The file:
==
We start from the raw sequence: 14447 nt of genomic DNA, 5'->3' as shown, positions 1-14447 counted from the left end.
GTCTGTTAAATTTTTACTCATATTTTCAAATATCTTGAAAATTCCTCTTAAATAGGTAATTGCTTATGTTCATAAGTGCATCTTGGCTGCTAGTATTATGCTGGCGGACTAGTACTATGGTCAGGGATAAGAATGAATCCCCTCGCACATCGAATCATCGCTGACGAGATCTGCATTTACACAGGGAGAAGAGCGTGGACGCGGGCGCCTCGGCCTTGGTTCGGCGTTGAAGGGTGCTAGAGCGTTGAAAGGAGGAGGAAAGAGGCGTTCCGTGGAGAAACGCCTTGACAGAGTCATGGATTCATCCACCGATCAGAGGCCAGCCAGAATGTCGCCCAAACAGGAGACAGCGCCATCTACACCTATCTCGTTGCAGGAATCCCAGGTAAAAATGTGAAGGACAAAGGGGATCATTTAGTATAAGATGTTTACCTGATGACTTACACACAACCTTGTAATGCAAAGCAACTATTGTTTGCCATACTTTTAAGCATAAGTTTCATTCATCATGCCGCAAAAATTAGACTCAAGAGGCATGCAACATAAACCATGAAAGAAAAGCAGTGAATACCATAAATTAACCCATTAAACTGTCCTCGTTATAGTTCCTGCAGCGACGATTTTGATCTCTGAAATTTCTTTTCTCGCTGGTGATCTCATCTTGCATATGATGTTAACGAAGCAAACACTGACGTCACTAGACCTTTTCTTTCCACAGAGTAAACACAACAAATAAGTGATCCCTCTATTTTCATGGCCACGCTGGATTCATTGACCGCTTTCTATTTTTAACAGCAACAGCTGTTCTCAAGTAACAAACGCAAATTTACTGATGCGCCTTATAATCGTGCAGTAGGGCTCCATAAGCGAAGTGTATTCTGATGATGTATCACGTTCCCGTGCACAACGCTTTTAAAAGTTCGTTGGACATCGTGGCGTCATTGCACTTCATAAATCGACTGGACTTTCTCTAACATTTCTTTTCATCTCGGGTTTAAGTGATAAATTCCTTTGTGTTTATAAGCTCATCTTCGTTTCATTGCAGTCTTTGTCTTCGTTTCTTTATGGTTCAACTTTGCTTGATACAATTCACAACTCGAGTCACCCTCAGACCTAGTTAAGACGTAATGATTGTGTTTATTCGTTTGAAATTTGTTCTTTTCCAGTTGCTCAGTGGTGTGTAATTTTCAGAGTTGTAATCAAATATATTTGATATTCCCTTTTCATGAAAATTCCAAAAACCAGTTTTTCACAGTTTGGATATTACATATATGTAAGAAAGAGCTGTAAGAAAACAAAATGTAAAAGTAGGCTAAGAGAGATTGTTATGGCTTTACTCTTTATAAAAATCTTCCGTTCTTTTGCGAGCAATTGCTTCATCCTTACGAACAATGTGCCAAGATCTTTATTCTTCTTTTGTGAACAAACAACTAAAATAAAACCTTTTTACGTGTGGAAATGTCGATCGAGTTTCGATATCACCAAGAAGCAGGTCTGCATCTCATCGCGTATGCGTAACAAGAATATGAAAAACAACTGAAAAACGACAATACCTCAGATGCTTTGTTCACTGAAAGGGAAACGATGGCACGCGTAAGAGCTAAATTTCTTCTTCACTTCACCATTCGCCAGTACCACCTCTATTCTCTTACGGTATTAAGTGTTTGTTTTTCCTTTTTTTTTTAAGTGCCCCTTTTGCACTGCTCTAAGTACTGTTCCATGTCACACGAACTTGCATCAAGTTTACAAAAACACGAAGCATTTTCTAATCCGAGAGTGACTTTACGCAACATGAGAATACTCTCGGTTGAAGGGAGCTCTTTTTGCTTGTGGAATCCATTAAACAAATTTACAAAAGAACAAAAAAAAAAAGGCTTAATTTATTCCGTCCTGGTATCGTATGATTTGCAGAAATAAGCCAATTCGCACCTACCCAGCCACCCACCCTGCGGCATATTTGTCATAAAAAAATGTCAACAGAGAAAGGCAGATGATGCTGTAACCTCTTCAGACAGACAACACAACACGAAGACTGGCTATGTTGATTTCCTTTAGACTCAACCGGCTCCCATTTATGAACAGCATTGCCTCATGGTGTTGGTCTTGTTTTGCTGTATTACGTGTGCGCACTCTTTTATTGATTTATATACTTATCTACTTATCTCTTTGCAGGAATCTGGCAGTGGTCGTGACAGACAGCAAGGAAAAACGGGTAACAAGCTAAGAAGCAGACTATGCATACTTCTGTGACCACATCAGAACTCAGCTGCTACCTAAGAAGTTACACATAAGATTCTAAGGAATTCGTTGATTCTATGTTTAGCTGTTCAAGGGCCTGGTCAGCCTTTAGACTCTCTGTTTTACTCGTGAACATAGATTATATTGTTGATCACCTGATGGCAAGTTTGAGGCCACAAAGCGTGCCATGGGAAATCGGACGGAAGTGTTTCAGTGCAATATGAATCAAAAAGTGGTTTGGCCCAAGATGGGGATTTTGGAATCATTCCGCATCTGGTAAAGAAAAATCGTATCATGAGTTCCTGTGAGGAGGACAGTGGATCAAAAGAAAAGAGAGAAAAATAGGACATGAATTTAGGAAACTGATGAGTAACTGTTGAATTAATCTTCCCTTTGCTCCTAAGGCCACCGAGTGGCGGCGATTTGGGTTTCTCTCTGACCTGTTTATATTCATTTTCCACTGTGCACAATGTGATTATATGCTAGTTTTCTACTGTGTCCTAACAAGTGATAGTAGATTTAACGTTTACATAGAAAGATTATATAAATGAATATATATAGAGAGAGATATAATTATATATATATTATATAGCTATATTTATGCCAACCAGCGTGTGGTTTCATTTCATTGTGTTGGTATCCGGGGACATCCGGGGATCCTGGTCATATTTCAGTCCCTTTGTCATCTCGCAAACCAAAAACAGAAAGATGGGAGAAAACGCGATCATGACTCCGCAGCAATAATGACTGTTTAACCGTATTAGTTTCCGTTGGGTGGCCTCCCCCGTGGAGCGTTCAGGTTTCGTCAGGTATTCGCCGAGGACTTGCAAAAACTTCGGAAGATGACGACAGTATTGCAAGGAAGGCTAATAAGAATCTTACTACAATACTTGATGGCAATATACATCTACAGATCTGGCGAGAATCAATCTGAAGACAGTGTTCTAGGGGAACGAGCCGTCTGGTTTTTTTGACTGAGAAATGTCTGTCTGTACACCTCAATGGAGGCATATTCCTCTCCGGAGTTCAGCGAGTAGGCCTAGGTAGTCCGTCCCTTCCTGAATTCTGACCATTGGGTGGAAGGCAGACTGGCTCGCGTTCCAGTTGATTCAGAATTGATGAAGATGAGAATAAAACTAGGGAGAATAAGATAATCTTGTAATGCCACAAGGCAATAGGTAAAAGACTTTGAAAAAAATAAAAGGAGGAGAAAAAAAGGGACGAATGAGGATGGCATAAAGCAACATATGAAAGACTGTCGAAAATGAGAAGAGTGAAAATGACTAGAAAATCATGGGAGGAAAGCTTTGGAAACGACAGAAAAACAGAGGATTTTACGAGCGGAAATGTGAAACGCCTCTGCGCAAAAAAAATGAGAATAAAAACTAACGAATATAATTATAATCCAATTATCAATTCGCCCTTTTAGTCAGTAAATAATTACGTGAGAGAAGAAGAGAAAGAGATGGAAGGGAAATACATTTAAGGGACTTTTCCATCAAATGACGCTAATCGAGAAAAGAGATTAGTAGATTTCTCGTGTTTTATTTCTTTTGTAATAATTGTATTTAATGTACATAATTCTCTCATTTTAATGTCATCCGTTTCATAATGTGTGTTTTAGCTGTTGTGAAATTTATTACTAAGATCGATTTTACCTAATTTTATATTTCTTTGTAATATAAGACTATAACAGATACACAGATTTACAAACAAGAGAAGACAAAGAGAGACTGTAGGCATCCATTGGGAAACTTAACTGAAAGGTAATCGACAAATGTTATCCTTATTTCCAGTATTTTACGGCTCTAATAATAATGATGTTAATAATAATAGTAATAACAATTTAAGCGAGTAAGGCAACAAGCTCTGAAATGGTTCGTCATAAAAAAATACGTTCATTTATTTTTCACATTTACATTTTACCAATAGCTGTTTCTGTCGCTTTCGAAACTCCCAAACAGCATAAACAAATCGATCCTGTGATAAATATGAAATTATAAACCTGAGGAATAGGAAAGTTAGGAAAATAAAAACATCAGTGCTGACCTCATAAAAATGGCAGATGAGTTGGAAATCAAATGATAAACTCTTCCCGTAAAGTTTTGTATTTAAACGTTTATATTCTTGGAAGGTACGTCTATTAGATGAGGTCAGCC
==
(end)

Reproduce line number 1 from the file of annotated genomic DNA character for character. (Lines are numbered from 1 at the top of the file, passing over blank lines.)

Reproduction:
We start from the raw sequence: 14447 nt of genomic DNA, 5'->3' as shown, positions 1-14447 counted from the left end.